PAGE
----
There are three things
which make a good model: enthusiasm, patience, and comfort.
People often think age, appearance, or other factors are
important. While they may play a role, they are easily overshadowed
by the first three.
Enthusiasm is by far
the most important element a model can bring to a sitting
session. An eager model will work harder and longer, and
put more of herself into a session, immediately raising
the quality of the resulting images. It is personal excitement
for the work that makes a model strive to help develop the
images that are possible, and which overflows into the successes
produced. Because this work is interactive, I usually ask
the model if she has any images she is looking for, or any
ideas which they would like to explore. I do not have a
monopoly on imagination.
Patience on the part
of the model is crucial to my work. I can often take several
minutes to find an image, during which the model has to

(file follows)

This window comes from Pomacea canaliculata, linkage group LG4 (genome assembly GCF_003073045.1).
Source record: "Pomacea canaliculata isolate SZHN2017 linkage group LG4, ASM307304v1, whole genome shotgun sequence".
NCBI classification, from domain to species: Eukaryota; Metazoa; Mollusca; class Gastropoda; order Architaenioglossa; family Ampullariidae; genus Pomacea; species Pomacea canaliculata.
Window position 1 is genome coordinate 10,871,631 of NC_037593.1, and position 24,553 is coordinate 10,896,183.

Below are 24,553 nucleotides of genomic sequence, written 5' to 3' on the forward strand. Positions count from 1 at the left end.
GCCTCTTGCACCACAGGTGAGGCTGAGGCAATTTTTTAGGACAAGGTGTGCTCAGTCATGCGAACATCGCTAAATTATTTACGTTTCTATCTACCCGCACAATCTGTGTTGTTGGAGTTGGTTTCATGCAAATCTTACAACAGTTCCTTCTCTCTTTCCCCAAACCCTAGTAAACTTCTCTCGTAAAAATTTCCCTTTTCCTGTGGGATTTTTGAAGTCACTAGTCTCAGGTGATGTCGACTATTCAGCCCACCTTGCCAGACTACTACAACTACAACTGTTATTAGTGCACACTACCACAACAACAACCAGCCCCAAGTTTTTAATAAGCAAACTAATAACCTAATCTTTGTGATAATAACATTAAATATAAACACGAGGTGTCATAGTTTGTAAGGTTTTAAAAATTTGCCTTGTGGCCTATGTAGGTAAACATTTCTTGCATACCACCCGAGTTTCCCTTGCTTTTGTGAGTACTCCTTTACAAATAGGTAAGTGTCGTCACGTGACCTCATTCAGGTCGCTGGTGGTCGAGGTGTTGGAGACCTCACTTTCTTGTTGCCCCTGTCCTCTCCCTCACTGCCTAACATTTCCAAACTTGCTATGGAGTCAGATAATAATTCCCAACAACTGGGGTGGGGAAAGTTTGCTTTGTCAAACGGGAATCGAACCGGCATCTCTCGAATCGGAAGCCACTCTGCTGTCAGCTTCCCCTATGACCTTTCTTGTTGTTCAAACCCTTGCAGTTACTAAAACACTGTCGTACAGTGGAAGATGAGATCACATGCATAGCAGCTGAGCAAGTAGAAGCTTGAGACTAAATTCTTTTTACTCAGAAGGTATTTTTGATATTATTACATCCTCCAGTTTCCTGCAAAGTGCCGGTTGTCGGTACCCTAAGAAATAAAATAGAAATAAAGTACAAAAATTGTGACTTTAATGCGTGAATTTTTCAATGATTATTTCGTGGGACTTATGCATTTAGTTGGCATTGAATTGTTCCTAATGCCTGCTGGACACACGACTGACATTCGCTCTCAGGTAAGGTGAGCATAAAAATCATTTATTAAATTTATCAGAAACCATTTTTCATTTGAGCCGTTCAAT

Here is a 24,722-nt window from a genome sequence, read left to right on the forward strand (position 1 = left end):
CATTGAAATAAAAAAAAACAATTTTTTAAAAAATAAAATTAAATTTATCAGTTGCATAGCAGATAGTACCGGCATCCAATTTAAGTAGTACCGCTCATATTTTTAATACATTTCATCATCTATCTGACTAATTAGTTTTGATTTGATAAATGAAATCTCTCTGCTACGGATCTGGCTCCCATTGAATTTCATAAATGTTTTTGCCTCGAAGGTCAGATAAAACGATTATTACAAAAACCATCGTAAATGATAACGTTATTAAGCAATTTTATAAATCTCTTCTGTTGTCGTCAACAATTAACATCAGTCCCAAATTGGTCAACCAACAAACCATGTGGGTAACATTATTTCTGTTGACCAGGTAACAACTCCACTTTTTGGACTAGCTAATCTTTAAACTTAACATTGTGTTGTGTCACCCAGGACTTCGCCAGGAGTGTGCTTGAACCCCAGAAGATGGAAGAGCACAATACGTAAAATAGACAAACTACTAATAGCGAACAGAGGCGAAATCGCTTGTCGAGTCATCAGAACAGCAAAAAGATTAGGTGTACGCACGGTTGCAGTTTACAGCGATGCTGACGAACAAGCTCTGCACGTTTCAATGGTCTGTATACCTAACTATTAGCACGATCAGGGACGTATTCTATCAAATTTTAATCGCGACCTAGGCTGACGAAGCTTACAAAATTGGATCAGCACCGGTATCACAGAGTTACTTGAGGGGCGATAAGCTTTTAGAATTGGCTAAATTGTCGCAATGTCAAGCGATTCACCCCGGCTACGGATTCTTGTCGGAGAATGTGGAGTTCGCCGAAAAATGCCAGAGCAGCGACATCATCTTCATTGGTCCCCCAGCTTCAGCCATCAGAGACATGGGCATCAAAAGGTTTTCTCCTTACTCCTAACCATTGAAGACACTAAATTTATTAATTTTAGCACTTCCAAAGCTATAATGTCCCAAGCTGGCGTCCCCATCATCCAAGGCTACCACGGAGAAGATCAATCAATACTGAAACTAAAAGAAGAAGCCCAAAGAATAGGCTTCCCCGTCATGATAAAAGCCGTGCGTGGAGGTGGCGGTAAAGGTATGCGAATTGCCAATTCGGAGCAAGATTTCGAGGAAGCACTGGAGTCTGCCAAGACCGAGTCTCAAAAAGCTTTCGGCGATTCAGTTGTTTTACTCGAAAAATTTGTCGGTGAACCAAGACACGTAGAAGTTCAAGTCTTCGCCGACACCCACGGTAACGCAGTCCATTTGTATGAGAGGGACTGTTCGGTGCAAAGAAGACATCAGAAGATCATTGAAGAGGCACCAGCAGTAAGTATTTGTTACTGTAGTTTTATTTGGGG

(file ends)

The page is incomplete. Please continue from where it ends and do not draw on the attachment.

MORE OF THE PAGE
maintain the basic pose. I suspect the patience of most
models is rooted in their enthusiasm - the willingness to
do what it takes to make the image. Wherever it comes from,
modeling can be very demanding, in a very stay-still-don't-move
kind of way.
Comfort is important
and much of the responsibility for establishing that sense
of ease lies with me as the photographer. My job isn't really
about details like the camera, light, framing, pose, or
background; these elements of the sitting must simply be
right. After all, when you're a painter, you expect to have
a canvas, oils, brushes and sufficient mastery to use them.
When I'm working with a model, my most important job is
to make her feel the way I want her to look. A woman who
feels beautiful is beautiful. If I can do that, the pictures
almost create themselves.
From sitting, the
model ideally takes away a more esteemed sense of self,
improved body image, and a satisfaction from taking part
in a creative process.